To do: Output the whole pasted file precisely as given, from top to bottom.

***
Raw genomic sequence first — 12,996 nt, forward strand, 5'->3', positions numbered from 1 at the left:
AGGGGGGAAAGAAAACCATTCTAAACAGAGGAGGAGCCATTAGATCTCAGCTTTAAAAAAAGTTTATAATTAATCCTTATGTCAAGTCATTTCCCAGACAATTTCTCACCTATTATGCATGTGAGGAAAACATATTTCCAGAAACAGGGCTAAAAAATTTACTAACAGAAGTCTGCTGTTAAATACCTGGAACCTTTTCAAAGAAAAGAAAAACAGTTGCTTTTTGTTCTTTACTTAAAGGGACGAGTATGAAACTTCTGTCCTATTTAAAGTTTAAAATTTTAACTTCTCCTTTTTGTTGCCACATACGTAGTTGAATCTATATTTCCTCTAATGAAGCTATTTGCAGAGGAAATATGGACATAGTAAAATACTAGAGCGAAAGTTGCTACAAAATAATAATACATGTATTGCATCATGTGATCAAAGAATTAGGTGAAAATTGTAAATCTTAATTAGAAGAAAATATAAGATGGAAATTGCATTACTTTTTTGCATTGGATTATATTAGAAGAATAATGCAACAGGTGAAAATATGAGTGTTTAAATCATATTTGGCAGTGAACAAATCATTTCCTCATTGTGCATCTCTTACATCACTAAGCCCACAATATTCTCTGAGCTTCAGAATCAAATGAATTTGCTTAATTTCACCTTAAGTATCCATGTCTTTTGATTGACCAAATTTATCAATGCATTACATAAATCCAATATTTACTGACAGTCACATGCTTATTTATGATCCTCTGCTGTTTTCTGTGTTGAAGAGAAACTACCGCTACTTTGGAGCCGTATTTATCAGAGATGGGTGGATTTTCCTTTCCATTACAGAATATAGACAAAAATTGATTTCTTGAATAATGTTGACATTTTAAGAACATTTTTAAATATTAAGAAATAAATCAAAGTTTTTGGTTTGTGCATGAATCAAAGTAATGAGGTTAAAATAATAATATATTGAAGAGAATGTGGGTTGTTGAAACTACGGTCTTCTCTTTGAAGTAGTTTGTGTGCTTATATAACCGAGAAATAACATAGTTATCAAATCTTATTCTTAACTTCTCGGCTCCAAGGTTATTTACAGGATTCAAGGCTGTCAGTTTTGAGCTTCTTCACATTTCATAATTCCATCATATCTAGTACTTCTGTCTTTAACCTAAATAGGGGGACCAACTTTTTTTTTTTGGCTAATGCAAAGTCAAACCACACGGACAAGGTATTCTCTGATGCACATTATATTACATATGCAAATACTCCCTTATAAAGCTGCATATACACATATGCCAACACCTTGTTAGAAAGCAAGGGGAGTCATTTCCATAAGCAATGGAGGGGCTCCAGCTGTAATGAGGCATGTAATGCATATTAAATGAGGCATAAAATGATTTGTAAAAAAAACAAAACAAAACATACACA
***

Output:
Raw genomic sequence first — 12,996 nt, forward strand, 5'->3', positions numbered from 1 at the left:
AGGGGGGAAAGAAAACCATTCTAAACAGAGGAGGAGCCATTAGATCTCAGCTTTAAAAAAAGTTTATAATTAATCCTTATGTCAAGTCATTTCCCAGACAATTTCTCACCTATTATGCATGTGAGGAAAACATATTTCCAGAAACAGGGCTAAAAAATTTACTAACAGAAGTCTGCTGTTAAATACCTGGAACCTTTTCAAAGAAAAGAAAAACAGTTGCTTTTTGTTCTTTACTTAAAGGGACGAGTATGAAACTTCTGTCCTATTTAAAGTTTAAAATTTTAACTTCTCCTTTTTGTTGCCACATACGTAGTTGAATCTATATTTCCTCTAATGAAGCTATTTGCAGAGGAAATATGGACATAGTAAAATACTAGAGCGAAAGTTGCTACAAAATAATAATACATGTATTGCATCATGTGATCAAAGAATTAGGTGAAAATTGTAAATCTTAATTAGAAGAAAATATAAGATGGAAATTGCATTACTTTTTTGCATTGGATTATATTAGAAGAATAATGCAACAGGTGAAAATATGAGTGTTTAAATCATATTTGGCAGTGAACAAATCATTTCCTCATTGTGCATCTCTTACATCACTAAGCCCACAATATTCTCTGAGCTTCAGAATCAAATGAATTTGCTTAATTTCACCTTAAGTATCCATGTCTTTTGATTGACCAAATTTATCAATGCATTACATAAATCCAATATTTACTGACAGTCACATGCTTATTTATGATCCTCTGCTGTTTTCTGTGTTGAAGAGAAACTACCGCTACTTTGGAGCCGTATTTATCAGAGATGGGTGGATTTTCCTTTCCATTACAGAATATAGACAAAAATTGATTTCTTGAATAATGTTGACATTTTAAGAACATTTTTAAATATTAAGAAATAAATCAAAGTTTTTGGTTTGTGCATGAATCAAAGTAATGAGGTTAAAATAATAATATATTGAAGAGAATGTGGGTTGTTGAAACTACGGTCTTCTCTTTGAAGTAGTTTGTGTGCTTATATAACCGAGAAATAACATAGTTATCAAATCTTATTCTTAACTTCTCGGCTCCAAGGTTATTTACAGGATTCAAGGCTGTCAGTTTTGAGCTTCTTCACATTTCATAATTCCATCATATCTAGTACTTCTGTCTTTAACCTAAATAGGGGGACCAACTTTTTTTTTTTGGCTAATGCAAAGTCAAACCACACGGACAAGGTATTCTCTGATGCACATTATATTACATATGCAAATACTCCCTTATAAAGCTGCATATACACATATGCCAACACCTTGTTAGAAAGCAAGGGGAGTCATTTCCATAAGCAATGGAGGGGCTCCAGCTGTAATGAGGCATGTAATGCATATTAAATGAGGCATAAAATGATTTGTAAAAAAAACAAAACAAAACATACACA